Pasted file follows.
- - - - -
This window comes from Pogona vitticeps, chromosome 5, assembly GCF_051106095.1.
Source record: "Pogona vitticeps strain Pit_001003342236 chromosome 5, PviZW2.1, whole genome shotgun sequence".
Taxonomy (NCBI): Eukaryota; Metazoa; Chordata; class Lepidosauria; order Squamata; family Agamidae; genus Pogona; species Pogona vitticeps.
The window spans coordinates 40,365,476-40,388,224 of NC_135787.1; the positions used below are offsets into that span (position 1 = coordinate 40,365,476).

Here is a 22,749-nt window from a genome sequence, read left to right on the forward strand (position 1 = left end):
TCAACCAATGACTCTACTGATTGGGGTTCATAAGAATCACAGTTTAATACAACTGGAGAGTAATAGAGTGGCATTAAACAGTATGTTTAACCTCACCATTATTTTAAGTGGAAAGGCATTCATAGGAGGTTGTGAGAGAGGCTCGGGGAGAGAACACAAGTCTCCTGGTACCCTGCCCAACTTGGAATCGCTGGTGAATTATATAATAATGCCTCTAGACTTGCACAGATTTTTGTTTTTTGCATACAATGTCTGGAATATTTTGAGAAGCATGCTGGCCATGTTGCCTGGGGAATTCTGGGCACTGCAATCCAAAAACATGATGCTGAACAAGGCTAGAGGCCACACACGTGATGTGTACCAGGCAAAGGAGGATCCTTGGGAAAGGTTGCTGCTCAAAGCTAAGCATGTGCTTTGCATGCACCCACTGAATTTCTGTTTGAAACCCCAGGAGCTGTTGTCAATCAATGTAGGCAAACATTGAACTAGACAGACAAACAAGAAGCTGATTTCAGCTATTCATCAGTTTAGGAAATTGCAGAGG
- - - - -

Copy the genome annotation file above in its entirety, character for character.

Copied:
This window comes from Pogona vitticeps, chromosome 5, assembly GCF_051106095.1.
Source record: "Pogona vitticeps strain Pit_001003342236 chromosome 5, PviZW2.1, whole genome shotgun sequence".
Taxonomy (NCBI): Eukaryota; Metazoa; Chordata; class Lepidosauria; order Squamata; family Agamidae; genus Pogona; species Pogona vitticeps.
The window spans coordinates 40,365,476-40,388,224 of NC_135787.1; the positions used below are offsets into that span (position 1 = coordinate 40,365,476).

Here is a 22,749-nt window from a genome sequence, read left to right on the forward strand (position 1 = left end):
TCAACCAATGACTCTACTGATTGGGGTTCATAAGAATCACAGTTTAATACAACTGGAGAGTAATAGAGTGGCATTAAACAGTATGTTTAACCTCACCATTATTTTAAGTGGAAAGGCATTCATAGGAGGTTGTGAGAGAGGCTCGGGGAGAGAACACAAGTCTCCTGGTACCCTGCCCAACTTGGAATCGCTGGTGAATTATATAATAATGCCTCTAGACTTGCACAGATTTTTGTTTTTTGCATACAATGTCTGGAATATTTTGAGAAGCATGCTGGCCATGTTGCCTGGGGAATTCTGGGCACTGCAATCCAAAAACATGATGCTGAACAAGGCTAGAGGCCACACACGTGATGTGTACCAGGCAAAGGAGGATCCTTGGGAAAGGTTGCTGCTCAAAGCTAAGCATGTGCTTTGCATGCACCCACTGAATTTCTGTTTGAAACCCCAGGAGCTGTTGTCAATCAATGTAGGCAAACATTGAACTAGACAGACAAACAAGAAGCTGATTTCAGCTATTCATCAGTTTAGGAAATTGCAGAGG